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A lot or a little?
The parents' guide to what's in this website.
What parents need to know
Parents need to know that WhatsWhat.me is pretty much the same as any well-done social networking site, but with bumpers. Especially created for kids ages 7 to 13, the membership fee-based site (currently in Beta version) focuses on teaching kids safe and friendly online behavior. Kids who are too young for Facebook or who have had experiences with bullying or other negative interactions on social networking sites may feel more comfortable in this more structured environment. Only kids with access to a webcam can register. The "MeKey" sign-in with face recognition is a new login method unique to this site. There are two steps that are used to try to ensure the MeKey login is secure: First, the webcam-related facial recognition software; second, a human who checks the images each time the child logs on. At the time of this review, membership fees were $3.95/mo or $29.95/year.
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Is it any good?
WhatsWhat.me was created by law enforcement and cyberspace experts, so the safety features are top-notch. As one of a number of sites competing for the "too young for Facebook" crowd, there aren't a lot of games or groups on this new site yet, so it may take a while to see how the content will develop and how kids will respond. One of the best features of this site is that site moderators turn any problem posts into "teachable moments" for the kids whose photos or posts are removed or whose group is rejected. Overall, this site has gone above and beyond to create a safe space for kids to learn how to interact safely and have fun with social networking.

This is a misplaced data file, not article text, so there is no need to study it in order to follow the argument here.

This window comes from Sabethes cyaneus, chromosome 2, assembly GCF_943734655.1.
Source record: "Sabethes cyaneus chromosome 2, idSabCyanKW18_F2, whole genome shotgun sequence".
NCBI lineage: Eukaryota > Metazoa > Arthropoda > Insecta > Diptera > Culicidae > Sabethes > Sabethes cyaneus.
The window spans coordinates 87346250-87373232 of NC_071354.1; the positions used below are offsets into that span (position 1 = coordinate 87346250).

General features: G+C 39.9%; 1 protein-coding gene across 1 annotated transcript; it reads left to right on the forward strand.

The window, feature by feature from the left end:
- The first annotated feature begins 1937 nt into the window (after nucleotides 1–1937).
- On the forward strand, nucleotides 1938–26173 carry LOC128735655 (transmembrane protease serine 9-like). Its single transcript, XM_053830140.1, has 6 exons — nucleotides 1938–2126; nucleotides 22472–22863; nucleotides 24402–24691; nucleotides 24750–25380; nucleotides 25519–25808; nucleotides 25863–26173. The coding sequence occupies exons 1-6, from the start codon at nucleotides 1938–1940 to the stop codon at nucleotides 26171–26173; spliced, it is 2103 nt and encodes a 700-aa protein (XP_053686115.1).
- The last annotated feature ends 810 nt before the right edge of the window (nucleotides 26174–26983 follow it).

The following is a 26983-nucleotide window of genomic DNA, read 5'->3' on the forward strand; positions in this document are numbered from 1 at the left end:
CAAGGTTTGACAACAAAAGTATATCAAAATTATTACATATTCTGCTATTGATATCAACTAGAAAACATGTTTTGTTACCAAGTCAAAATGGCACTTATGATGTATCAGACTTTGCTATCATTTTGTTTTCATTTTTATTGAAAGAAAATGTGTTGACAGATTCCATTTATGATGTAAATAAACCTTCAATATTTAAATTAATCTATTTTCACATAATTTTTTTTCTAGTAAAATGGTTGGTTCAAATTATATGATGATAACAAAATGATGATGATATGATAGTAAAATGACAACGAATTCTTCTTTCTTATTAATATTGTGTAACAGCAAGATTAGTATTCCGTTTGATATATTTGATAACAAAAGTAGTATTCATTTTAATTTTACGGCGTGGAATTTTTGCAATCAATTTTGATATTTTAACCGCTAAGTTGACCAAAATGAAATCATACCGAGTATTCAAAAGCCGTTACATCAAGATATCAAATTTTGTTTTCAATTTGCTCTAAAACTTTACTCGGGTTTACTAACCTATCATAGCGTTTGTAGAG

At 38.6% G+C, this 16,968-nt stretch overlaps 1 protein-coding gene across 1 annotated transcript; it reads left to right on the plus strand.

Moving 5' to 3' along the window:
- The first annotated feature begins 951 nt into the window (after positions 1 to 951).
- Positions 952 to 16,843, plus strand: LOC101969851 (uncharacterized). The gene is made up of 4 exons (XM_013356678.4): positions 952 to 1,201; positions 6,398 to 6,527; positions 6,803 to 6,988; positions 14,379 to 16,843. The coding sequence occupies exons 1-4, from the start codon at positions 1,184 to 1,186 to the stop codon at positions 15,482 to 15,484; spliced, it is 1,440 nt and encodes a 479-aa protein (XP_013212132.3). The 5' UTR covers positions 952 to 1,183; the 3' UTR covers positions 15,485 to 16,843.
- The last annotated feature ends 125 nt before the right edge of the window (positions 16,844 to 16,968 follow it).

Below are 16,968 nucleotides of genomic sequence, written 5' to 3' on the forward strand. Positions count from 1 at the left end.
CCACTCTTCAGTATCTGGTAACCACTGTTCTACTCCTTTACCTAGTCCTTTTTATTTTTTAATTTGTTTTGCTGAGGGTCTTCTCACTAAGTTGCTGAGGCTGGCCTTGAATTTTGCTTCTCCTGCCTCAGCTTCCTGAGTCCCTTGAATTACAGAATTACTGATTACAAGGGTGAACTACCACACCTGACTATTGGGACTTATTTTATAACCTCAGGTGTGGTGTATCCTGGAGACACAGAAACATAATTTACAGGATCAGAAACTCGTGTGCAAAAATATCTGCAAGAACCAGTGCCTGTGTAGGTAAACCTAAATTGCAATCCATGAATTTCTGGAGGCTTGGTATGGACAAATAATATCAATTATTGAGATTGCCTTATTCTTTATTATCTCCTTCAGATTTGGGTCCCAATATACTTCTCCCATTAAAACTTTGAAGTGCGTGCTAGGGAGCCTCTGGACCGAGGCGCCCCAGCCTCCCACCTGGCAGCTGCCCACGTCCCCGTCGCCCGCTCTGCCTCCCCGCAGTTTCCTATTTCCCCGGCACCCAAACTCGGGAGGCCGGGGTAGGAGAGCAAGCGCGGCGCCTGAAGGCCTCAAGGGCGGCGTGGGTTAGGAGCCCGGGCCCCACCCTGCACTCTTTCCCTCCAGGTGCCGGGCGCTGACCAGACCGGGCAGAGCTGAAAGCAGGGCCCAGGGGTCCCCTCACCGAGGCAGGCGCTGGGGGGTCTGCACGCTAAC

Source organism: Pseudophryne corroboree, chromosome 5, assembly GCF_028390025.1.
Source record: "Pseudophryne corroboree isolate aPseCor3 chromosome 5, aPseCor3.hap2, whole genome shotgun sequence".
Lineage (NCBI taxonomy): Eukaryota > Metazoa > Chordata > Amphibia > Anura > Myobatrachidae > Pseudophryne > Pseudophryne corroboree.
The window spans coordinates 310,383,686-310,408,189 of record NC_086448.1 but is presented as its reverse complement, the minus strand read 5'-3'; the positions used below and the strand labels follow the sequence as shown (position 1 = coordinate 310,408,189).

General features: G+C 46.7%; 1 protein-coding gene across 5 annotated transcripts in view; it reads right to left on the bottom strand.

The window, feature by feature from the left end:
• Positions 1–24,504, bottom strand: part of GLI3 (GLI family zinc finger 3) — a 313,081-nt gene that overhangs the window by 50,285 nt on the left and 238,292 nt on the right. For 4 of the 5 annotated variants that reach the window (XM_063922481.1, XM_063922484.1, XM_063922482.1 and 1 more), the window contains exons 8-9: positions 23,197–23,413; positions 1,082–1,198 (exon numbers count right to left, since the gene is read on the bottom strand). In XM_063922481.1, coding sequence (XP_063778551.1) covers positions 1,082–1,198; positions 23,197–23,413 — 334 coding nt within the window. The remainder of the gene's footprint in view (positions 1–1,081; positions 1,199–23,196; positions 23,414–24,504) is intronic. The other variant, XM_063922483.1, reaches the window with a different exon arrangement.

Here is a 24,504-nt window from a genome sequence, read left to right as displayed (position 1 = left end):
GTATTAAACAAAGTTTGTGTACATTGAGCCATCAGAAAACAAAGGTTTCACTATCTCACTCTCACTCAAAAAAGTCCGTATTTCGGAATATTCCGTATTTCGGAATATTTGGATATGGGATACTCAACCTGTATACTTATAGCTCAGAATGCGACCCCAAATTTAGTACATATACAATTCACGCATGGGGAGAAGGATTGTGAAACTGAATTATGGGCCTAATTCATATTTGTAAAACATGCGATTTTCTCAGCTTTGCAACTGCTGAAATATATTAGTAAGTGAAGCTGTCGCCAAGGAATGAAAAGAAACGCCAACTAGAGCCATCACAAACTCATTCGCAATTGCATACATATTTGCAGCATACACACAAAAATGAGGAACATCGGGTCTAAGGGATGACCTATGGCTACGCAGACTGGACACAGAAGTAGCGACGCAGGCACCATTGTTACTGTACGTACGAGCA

Online interaction: Lots of safeguards here for positive online interaction between members. All posts kids receive must be approved by them before being seen by others. Groups are pre-approved by moderators so you won't find mean groups. There is one-to-one, email-style messaging so kids could potentially use that as a way to get around the anti-bullying measures. Kids can only interact with other kids within one grade level above or below them, unless approved by their parents.
Talk to your kids about ...
Families can talk about how to stand up to a cyberbully. This site has numerous rules and safeguards against bullying, but it's still a good idea to prepare your kids with information on the topic.
Families can talk about being safe online. Review Common Sense Media's Rules of the Road with your child to lay down basic online safety guidelines.